Police Misconduct as a Breach of Public trust: the Offence of Misconduct in Public Office

Cindy Davids, Marilyn McMahon


Until relatively recently, the common law offence of misconduct in public office has been regarded as anachronistic. The offence was perceived to have been supplanted by specific statutory offences that could more appropriately deal with criminal conduct by public officials. However, there has been a revival of the offence with successful prosecutions occurring in Australia, England and Hong Kong. Many of these contemporary cases have involved police officers. Examination of these cases reveals that the circumstances in which misconduct in public office has been identified have been diverse, including the unauthorised disclosure of confidential information, the use of false search warrants and the sexual exploitation of vulnerable persons. In many instances, police officers were charged with other criminal offences in addition to charges relating to misconduct in public office. The matters prosecuted as misconduct in public office typically involved matters that were serious and/or could not be adequately prosecuted as other criminal offences or as breaches of police regulations governing conduct. Consequently, despite the proliferation of statutory criminal offences in the 20th century it appears that there continues to be a place for the offence of misconduct in public office. It criminalises misconduct by police officers that may not be adequately dealt with by other offences and recognises the public trust dimension of wrongdoing by these officials. However, a continuing and fundamental challenge is to determine the appropriate definition and scope of the offence.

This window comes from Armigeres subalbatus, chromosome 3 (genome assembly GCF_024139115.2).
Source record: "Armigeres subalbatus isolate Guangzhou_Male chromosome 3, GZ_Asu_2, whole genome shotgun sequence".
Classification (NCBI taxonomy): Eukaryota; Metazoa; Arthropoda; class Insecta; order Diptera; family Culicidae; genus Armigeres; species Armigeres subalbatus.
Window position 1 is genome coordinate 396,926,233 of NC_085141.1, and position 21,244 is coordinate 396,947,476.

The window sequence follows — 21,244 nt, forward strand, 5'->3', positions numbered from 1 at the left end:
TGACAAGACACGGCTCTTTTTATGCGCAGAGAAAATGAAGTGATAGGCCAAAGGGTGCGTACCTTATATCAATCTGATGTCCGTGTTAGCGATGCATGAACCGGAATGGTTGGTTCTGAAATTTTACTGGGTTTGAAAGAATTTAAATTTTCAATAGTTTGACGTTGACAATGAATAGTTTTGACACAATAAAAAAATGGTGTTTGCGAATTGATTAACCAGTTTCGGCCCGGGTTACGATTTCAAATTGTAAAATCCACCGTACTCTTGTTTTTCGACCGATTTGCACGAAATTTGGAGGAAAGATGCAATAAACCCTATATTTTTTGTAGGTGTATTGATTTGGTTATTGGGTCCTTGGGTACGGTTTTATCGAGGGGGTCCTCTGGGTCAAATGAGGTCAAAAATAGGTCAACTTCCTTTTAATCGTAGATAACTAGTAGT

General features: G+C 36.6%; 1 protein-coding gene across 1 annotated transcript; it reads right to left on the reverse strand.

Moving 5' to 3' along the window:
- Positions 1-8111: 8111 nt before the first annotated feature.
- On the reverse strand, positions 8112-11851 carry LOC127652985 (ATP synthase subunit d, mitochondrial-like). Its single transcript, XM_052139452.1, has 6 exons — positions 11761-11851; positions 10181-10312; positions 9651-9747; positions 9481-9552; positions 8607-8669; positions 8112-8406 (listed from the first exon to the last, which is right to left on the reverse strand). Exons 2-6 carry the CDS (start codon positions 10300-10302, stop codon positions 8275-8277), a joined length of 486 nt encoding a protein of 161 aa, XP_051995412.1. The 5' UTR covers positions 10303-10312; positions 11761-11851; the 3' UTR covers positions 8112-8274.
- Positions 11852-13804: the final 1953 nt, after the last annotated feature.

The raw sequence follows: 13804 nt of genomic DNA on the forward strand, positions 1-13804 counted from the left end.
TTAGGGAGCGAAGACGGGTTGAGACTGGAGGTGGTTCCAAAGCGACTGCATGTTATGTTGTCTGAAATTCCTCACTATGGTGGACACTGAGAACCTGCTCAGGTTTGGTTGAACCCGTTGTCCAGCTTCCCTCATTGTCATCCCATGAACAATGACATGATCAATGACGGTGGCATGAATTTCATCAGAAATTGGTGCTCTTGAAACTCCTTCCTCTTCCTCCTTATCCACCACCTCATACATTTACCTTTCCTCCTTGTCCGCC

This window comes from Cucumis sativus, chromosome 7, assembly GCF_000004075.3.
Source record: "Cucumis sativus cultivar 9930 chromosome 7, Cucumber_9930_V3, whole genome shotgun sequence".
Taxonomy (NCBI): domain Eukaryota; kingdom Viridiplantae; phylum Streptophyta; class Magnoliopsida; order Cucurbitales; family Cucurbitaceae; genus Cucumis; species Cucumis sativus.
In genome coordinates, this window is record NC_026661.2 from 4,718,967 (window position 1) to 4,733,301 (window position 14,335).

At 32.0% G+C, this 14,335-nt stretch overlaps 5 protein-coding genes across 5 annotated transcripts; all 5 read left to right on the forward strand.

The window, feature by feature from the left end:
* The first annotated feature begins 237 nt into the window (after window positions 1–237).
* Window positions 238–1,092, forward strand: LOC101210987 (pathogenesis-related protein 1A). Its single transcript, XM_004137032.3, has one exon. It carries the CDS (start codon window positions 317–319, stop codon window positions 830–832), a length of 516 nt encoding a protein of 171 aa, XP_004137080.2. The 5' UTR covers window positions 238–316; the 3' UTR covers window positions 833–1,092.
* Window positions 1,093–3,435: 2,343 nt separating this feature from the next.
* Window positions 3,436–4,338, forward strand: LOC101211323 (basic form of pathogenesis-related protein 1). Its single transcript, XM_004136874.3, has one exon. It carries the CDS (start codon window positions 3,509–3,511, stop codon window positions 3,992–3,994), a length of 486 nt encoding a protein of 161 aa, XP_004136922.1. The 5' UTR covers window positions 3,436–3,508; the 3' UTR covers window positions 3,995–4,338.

Misconduct in public office, police officers, regulations governing conduct, public trust, public offiicial wrongdoing

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DOI: https://doi.org/10.21153/dlr2014vol19no1art218


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